The Best of Dr. Marios Hadjivassiliou and colleagues
Gluten Sensitivity as a Neurological Illness
”But antigliadin antibodies lack specificity”
IgG anti-gliadin antibodies have been the best diagnostic marker in the neurological population we have studied. IgG anti-gliadin antibodies have a very high sensitivity for CD but they are said to lack specificity. In the context of a range of mucosal abnormalities and the concept of potential CD, they may be the only available immunological marker for the whole range of gluten sensitivity of which CD is only a part. Further support for our contention comes from our HLA studies. Within the group of patients with neurological disease and gluten sensitivity (defined by the presence of anti-gliadin antibodies) we have found a similar HLA association to that seen in patients with CD: 70% of patients have the HLA DQ2 (30% in the general population), 9% have the HLA DQ8, and the remainder have HLA DQ1. The finding of an additional HLA marker (DQ1) seen in the remaining 20% of our patients may represent an important difference between the genetic susceptibility of patients with neurological presentation to those with gastrointestinal presentation within the range of gluten sensitivity.
”But antigliadin antibodies have been superseded by anti-endomysial and transglutaminase antibodies”
The introduction of more CD specific serological markers such as antiendomysium and more recently transglutaminase antibodies may have helped in diagnosing CD but their sensitivity as
markers of other manifestations of gluten sensitivity (where the bowel is not affected) is low. This certainly reflects our experience with patients with gluten sensitivity who present with neurological
dysfunction. Endomysium and transglutaminase antibodies are only positive in the majority but not in all patients who have an enteropathy. Patients with an enteropathy represent only a third of patients with neurological manifestations and gluten sensitivity. Antigliadin antibodies unlike endomysium and transglutaminase antibodies are not autoantibodies. They are antibodies against the protein responsible for gluten sensitivity.
From: The Neurology of Gluten Sensitivity: Science vs. Conviction
by Hadjivassiliou and Grunewald 2004
"There is also confusion about the role of antigliadin antibodies as a screening tool. Given that gluten sensitivity can exist without enteropathy, it is inappropriate to estimate sensitivity and specificity of these antibodies against the presence of enteropathy as the 'gold standard'. To assert that antigliadin antibodies lack specificity based on the fact that 10% of the healthy population may have them is a misconception. It is entirely plausible that 10% of the healthy population with circulating antigliadin antibodies have gluten sensitivity without recognized manifestations. The prevalence of coeliac disease itself is now recognized to be 20 times higher than what it was thought to be 20 years ago because most cases are clinically silent. It is important to realize that amongst the 10% antigliadin antibody positive people lurks those with 'silent' gluten sensitive enteropathy."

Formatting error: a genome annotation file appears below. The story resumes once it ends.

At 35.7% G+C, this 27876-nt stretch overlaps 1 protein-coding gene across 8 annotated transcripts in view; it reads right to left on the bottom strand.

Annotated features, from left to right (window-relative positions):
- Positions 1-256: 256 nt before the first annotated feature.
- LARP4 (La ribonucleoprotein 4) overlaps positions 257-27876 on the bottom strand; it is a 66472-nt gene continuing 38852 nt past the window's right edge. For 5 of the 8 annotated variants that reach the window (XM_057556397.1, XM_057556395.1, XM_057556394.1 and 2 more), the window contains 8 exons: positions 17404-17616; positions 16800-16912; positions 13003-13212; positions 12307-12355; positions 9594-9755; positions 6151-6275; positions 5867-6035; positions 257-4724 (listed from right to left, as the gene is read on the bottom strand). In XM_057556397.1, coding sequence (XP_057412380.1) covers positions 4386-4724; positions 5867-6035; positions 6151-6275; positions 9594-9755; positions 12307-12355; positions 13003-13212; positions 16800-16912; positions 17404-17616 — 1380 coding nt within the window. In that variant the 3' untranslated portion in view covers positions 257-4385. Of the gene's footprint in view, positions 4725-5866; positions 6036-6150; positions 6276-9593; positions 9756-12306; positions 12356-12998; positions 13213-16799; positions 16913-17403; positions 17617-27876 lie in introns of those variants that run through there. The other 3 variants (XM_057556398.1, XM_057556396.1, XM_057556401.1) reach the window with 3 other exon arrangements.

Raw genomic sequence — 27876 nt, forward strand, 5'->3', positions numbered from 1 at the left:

"It is ill-considered to suggest that antigliadin antibodies should not be used as a screening tool because they are found in “healthy” individuals. It is also irresponsible to suggest that neurological patients should not be screened for coeliac disease unless additional factors are present such as unexplained anaemia or evidence of malabsorption."
"Neurologic manifestations of gluten sensitivity are a scientific fact, not a theological issue. Whilst the debate continues, we owe it to our patients to screen them effectively for gluten sensitivity with the simple widely available antigliadin antibody test so that we do not in the meantime deprive them of a harmless but potentially effective treatment in the form of a gluten-free diet."
Sensory ganglionopathy due to gluten sensitivity. Sept 2010
Celiac disease presenting with motor neuropathy: effect of gluten free-diet May 2007
Myopathy associated with gluten sensitivity, Dec 2006
Dietary treatment of gluten neuropathy, Sept 2006
Neuropathy associated with gluten sensitivity, Nov 2006
Autoantibody targeting of brain and intestinal transglutaminase in gluten ataxia, Feb 2006
Cerebellar abnormalities on proton MR spectroscopy in gluten ataxia, July 2005 - free full text
Are lower gastrointestinal investigations necessary in patients with coeliac disease? Jun 2005
Multiple sclerosis and occult gluten sensitivity. Mar 2005
Making the diagnosis of coeliac disease: is there a role for push enteroscopy? Nov 2004
The immunology of gluten sensitivity: beyond the gut. Nov 2004
Gluten sensitivity masquerading as systemic lupus erythematosus. Nov 2004 - free full text
The Neurology of Gluten Sensitivity: Science vs. Conviction - 2004
Choreic syndrome and coeliac disease: a hitherto unrecognised association, Apr 2004
Dietary treatment of gluten ataxia. Sept 2003 - free full text
A primary care cross-sectional study of undiagnosed adult coeliac disease. Apr 2003
Gluten ataxia in perspective: epidemiology, genetic susceptibility and clinical characteristics. Mar 2003 - free full text
Gluten Sensitivity: Time to move from Gut to Brain. Jan/Feb 2003
The humoral response in the pathogenesis of gluten ataxia. Apr 2002
Gluten sensitivity as a neurological illness. May 2002 - free full text
Headache and CNS white matter abnormalities associated with gluten sensitivity. Feb 2001
Gluten sensitivity: a many headed hydra. Jun 1999 - free full text
Clinical, radiological, neurophysiological, and neuropathological characteristics of gluten ataxia. Nov 1998
Neuromuscular disorder as a presenting feature of coeliac disease. Dec 1997 - free full text
Does cryptic gluten sensitivity play a part in neurological illness? Feb 1996